Alluding to the 1970 Kent State University incident where the National Guard was called in and protestors and students were shot, Weis said having guardsmen handle crime could be “disastrous.” But he said if the Daley suggested it, he would consider the option.
“I’m open to anything that reduces violence. But I have concerns when you mix law enforcement and the military,” Weis said.
But Fritchey and Ford said prompt action is needed because summer is right around the corner and with the warm weather comes an increase in violence.
Fritchey and Ford serve two different constituencies, representing the North Side and the West Side respectively. “One half of this city views this as a part of daily life,” Fritchey said. “Another part of the city doesn’t care because it doesn’t affect them.” Yet the lawmakers said they are coming together because gun violence should be a priority to all Chicagoans.
“No help is too much help” Ford said. “This is not just about the murders. It’s about the crime. It’s about people being stabbed, robbed and in the hospital on life support.”
Fritchey said he spoke to representatives from Quinn’s office about deploying guardsmen and they “seemed open to the idea.” The lawmakers had yet to speak to Weis or the mayor’s office.
“I don’t anticipate the governor implementing it over the objection of the mayor,” Fritchey said.
“I hope this doesn’t become a territorial issue. I hope this doesn’t become an ego issue. This isn’t about public relations or politics. This is about reclaiming our communities.”
Source: Jackson Sun The Gates police chief has died from an apparent self-inflicted gunshot wound, according to a news release.
Authorities are awaiting final autopsy results from the Shelby County Medical Examiner to determine the cause and manner of death for Chief Marvin Brown.
The release said that at this time there does not appear to be any suspicious behavior or foul-play associated with the death.
Halls police and Lauderdale County sheriff’s deputies were called to Brown’s home on Sumrow Street in Halls at 10 p.m. Thursday.
They found Brown dead from an apparent self-inflicted gunshot wound. The Halls Police Department, assisted by the Tennessee Bureau of Investigation, is conducting the investigation of the shooting.
Brown was recently the focus of a TBI investigation into allegations of fraud, theft, and official misconduct related to his employment with both the town of Gates and the Lauderdale County School System.
That investigation has also prompted municipal and county investigative audits of the respective payroll records of Brown from the town of Gates and the Lauderdale County Schools, by the state of Tennessee Comptroller’s Office.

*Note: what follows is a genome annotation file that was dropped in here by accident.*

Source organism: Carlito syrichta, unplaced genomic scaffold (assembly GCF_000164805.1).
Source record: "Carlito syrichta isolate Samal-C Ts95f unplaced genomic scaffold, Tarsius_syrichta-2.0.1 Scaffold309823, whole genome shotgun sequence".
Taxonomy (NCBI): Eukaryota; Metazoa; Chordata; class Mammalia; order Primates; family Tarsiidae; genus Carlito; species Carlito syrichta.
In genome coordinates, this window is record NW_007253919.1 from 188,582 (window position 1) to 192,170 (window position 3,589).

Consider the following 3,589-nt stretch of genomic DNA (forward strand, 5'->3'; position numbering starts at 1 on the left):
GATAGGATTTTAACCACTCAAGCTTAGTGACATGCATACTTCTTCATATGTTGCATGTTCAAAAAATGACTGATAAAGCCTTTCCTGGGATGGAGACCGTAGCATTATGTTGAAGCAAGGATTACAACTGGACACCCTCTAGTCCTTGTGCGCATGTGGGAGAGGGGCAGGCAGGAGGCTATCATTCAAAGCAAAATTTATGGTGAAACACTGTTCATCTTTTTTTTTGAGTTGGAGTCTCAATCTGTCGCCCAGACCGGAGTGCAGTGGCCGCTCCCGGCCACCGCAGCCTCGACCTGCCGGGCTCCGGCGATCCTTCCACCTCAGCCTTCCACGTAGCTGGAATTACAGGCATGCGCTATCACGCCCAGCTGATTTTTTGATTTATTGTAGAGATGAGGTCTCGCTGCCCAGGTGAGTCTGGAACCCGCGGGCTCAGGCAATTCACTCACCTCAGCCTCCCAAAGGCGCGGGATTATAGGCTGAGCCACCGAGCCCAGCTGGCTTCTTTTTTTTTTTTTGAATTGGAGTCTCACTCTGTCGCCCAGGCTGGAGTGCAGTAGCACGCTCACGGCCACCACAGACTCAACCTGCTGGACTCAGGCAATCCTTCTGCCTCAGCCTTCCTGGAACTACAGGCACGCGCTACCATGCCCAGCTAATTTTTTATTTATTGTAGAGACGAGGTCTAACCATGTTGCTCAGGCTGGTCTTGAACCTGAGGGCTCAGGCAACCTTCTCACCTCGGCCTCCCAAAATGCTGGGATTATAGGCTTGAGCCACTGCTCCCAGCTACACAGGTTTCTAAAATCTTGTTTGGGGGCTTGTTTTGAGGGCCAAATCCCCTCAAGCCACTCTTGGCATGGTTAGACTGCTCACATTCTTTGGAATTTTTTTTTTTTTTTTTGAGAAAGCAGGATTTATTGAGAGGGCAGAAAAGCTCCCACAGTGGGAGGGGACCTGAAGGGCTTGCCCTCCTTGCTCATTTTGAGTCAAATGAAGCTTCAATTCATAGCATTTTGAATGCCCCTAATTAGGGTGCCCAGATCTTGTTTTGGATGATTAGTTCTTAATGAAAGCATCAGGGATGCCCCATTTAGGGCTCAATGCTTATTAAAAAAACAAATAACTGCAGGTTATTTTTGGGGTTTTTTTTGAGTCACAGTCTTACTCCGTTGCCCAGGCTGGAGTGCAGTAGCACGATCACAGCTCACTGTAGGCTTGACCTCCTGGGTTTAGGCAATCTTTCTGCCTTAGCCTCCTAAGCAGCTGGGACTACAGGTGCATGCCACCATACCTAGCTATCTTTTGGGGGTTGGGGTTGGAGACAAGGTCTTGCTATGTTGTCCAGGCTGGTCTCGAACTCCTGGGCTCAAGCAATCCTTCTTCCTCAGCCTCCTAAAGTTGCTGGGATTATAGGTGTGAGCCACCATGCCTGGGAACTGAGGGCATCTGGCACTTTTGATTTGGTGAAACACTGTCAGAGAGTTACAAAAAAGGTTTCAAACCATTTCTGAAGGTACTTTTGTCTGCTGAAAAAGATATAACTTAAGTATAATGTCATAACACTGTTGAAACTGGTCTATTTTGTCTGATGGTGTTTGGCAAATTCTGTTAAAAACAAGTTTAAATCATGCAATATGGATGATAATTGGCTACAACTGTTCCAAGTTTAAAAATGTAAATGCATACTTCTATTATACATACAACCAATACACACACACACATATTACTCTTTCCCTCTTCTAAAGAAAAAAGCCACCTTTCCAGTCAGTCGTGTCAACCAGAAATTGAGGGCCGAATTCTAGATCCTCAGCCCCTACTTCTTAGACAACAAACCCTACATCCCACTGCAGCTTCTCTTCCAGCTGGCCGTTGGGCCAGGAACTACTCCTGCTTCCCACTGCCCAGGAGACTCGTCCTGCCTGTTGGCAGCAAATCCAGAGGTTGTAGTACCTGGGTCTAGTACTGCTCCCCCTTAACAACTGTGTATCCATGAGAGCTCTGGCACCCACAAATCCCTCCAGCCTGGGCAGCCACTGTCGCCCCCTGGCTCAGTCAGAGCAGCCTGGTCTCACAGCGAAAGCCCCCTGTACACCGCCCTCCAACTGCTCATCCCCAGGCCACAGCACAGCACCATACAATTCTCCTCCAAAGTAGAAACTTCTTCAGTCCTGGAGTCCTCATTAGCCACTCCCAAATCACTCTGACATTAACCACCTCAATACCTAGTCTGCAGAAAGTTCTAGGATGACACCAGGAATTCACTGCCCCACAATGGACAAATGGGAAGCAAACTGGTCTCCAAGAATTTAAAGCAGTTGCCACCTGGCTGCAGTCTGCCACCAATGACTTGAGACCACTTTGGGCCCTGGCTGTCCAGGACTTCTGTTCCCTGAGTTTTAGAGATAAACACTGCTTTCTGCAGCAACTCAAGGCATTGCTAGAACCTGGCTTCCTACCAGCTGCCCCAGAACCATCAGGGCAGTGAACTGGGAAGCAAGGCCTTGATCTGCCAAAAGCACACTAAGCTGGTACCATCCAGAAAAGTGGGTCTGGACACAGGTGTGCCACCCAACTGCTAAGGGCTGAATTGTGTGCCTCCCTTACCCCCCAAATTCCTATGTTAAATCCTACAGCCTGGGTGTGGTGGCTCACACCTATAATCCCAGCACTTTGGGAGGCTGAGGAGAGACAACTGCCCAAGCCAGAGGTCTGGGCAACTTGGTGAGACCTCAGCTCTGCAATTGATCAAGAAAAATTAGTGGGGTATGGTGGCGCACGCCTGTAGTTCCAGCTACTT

Katherine Lowe, 37, an unemployed mother of two, was one of many chat room users to ‘speak’ to Melchert-Dinkel .
Celia Blay started making inquiries after a contact of hers revealed that she was entering into a suicide pact with an American woman she had ‘met’ through the internet .
Melchert-Dinkel, who is married with two children, allegedly pretended to be a compassionate nurse in internet chat rooms – calling himself names including “Falcon Girl” and “Cami D” – in order to prey on depressed people.
He was charged on Friday by the US authorities with two rare counts of assisting suicides, and more charges may follow. He has been charged with aiding the suicide of Mark Drybrough, 32, who hanged himself in Coventry in 2005. Melchert-Dinkel is also accused of assisting with the suicide of Nadia Kajouji, 18, who drowned in a river in Ottawa, Canada.
The charges follow investigative work going back five years by three British women, including Mr Drybrough’s mother. She joined forced with Katherine Lowe, from Wolverhampton, who alleges that Melchert-Dinkel encouraged her over the internet to commit suicide.
The third woman to help was Celia Blay, who started making inquiries after a contact of hers revealed that she was entering into a suicide pact with an American woman she had “met” through the internet.
The findings of the three women were passed to US investigators who have now concluded there is ample evidence to charge their suspect.
It is claimed that the American suspect pretended to feel compassion for people contemplating suicide in chat rooms, while giving them instructions on how to take their own lives.
Prosecutors in the US say Melchert-Dinkel, who is in fact a male nurse, has admitted telling police he had encouraged “dozens” of people to kill themselves and “characterised it as the thrill of the chase”. He has been described as a “suicide voyeur”.
Miss Lowe, 37, an unemployed mother of two, was one of many chat room users to “speak” to Melchert-Dinkel at a time when she was feeling down and potentially suicidal.
Miss Lowe, from Wolverhampton, suspected the American was not who he said he was after a picture he sent her of himself as a female still had a male pseudonym as the filename.